14 Feb Sharing the Love: Five of the Best SpeakerBox Blog Posts
It’s Valentine’s Day, and love for SpeakerBox blog posts is in the air. At least that’s the case for me, someone who spends an inordinate amount of his days writing and reviewing content. Forget about roses and chocolates; today, my thoughts have turned to our very own blog, and some of my favorite posts that my fellow SpeakerBoxers have written over the past few months.
So, to celebrate the Feast of Saint Valentine, I thought I would share the love of SpeakerBox content by offering up five blogs that, like Cupid’s Arrow, really hit the mark.
A few months ago we welcomed Eric Schwartz to the SpeakerBox family, which was a particularly great get, as Eric spent much of his pre-SpeakerBox career as a reporter at DC Inno and various other organizations. Ergo, Eric knows a thing or two about how reporters work — and how they like to work with PR professionals.
That’s why his “Care and Feeding of Reporters” blog series is so important. Each post (there are three in all) provide a unique window into the minds of reporters. He covers what they like, what they don’t like, and how to approach them (hint: Tweeting @ them or sending them a message on LinkedIn may not be such a bad idea after all!). He talks about how to find the right reporter for your story, and, since it’s Valentine’s Day, even goes over how to get ready for a “date” with your reporter contact (it’s not what you think). It’s a great series for anyone who wants to make a “love”-ly connection with a reporter.
I like movies, but I don’t get a chance to watch them very often. We tend to be pretty busy in my house, and I rarely get a chance to actually go to the movies, and even when I sit down to watch something at home, it usually takes about a week to finish a good two-hour film (I’m currently on day three of Wonder Woman, and still have roughly 90 minutes left to go).
So I really appreciate Francis King’s list of his top 5 movies of 2017. First, it tells me what I need to see, but will probably never get around to seeing. Second, it does something pretty cool by tying the films into the various lessons they can teach PR professionals. Look, I would never have thought to tie Thor: Ragnarok into the need to have a PR exit strategy (even if I had seen it, which I haven’t), but Francis does. Well done, Francis!
Jessica Lindberg starts this blog post by writing “There can be power in a voice. But it’s when that voice gains traction that an entire movement can take place.” She goes on to discuss the #MeToo movement — not from a political standpoint, but from the power that marketing can have to influence (or even, sadly, denigrate) a moment in time.
Jess’s post is important, particularly right now, when our culture seems to be at an inflection point. Companies can take part in the movement — even help it gain momentum — but must be careful in doing so. But Jess’s post makes it clear that, with hearts and minds in the right place, organizations can be a force for good in the world and appeal to their target audiences.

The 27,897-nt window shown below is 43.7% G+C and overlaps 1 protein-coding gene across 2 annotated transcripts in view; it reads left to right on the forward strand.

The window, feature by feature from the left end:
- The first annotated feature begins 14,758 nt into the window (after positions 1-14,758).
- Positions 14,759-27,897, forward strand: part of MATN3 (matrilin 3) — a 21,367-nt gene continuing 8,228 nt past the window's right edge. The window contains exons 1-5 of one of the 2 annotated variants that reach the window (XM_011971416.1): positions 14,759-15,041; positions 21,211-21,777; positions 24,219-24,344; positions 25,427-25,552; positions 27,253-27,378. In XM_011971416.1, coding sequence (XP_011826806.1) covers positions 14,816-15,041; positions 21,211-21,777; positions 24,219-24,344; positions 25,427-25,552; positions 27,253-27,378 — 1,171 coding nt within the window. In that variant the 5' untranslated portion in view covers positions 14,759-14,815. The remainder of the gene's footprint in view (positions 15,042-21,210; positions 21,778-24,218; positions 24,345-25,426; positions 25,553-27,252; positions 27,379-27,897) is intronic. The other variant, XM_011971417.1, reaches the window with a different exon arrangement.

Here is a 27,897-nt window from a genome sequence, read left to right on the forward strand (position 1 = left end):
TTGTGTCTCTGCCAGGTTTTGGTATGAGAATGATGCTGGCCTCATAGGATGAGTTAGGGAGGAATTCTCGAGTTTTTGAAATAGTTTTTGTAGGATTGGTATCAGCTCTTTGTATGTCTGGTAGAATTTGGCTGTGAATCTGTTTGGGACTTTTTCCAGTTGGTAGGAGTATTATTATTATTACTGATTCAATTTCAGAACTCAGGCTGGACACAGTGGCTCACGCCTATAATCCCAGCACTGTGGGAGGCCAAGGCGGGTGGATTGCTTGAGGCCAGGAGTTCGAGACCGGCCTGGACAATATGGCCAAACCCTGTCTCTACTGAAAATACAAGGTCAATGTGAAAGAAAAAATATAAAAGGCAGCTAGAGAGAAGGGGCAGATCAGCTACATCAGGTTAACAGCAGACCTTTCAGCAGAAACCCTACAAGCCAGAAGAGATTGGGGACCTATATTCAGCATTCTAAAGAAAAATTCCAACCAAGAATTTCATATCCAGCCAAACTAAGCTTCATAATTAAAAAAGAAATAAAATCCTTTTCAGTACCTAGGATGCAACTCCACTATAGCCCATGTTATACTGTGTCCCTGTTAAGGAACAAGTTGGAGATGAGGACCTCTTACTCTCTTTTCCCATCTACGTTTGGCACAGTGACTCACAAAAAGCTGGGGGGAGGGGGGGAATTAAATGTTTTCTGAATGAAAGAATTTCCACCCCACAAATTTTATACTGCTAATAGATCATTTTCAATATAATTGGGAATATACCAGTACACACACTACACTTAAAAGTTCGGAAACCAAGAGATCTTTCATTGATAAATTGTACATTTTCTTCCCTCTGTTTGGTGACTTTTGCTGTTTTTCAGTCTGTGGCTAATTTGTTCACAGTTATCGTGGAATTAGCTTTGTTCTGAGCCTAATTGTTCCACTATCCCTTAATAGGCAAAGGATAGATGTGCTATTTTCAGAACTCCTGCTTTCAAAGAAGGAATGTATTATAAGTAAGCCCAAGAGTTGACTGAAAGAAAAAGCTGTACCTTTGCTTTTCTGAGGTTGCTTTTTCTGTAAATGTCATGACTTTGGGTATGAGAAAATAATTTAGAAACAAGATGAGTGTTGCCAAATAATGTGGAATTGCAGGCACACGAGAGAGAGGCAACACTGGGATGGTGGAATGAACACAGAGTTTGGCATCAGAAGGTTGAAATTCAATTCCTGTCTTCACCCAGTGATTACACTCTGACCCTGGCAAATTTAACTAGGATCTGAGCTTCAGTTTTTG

The two or three of you who have read my posts know that I’m a stickler for good customer service and building customer connections. And so it was with great delight that I read Jennifer Edgerly’s adventures in buying an overpriced pair of Sarah Jessica Parker brand shoes. Her journey included suffering through an initially lousy customer service experience that, ultimately and fortunately, had a very happy ending.
Jen’s post illustrates the power of paying attention to your customers — not just in a lip service way, but truly going above and beyond the basics. It shows that when a company takes its customers seriously, their customers will respond in kind, most likely through years of loyalty. I can guarantee that the shoes that Jen bought will not be the last thing she buys from the former Ms. Carrie Bradshaw.
Casey Dell’Isola is busy — and she wants you to know it, darn it! Actually, what she really wants you to know is that we are all busy, and there are different ways to corral that busyness so that it doesn’t become completely overwhelming. Hence, her article about the strategies and tactics she uses to keep herself sane.
While ostensibly meant for PR and marketing professionals, the practical tips that Casey outlines could actually apply to any one of us harried office workers. I won’t give the tips away here, but suffice to say that we can all use a little bit of insight into how to better use our calendars and learn to love Evernote.
Choosing five posts to highlight from the many that were written over the past few months was no easy task. We are fortunate to have a lot of talented writers here, and some amazing people with some really compelling perspectives. I encourage you to take a look at the other posts on our site (or, better yet, follow us on Twitter, Facebook or LinkedIn).
In the meantime, I hope you all have a very happy Valentine’s Day, filled with cards, hearts, flowers, and, in Jen’s case, some really expensive shoes.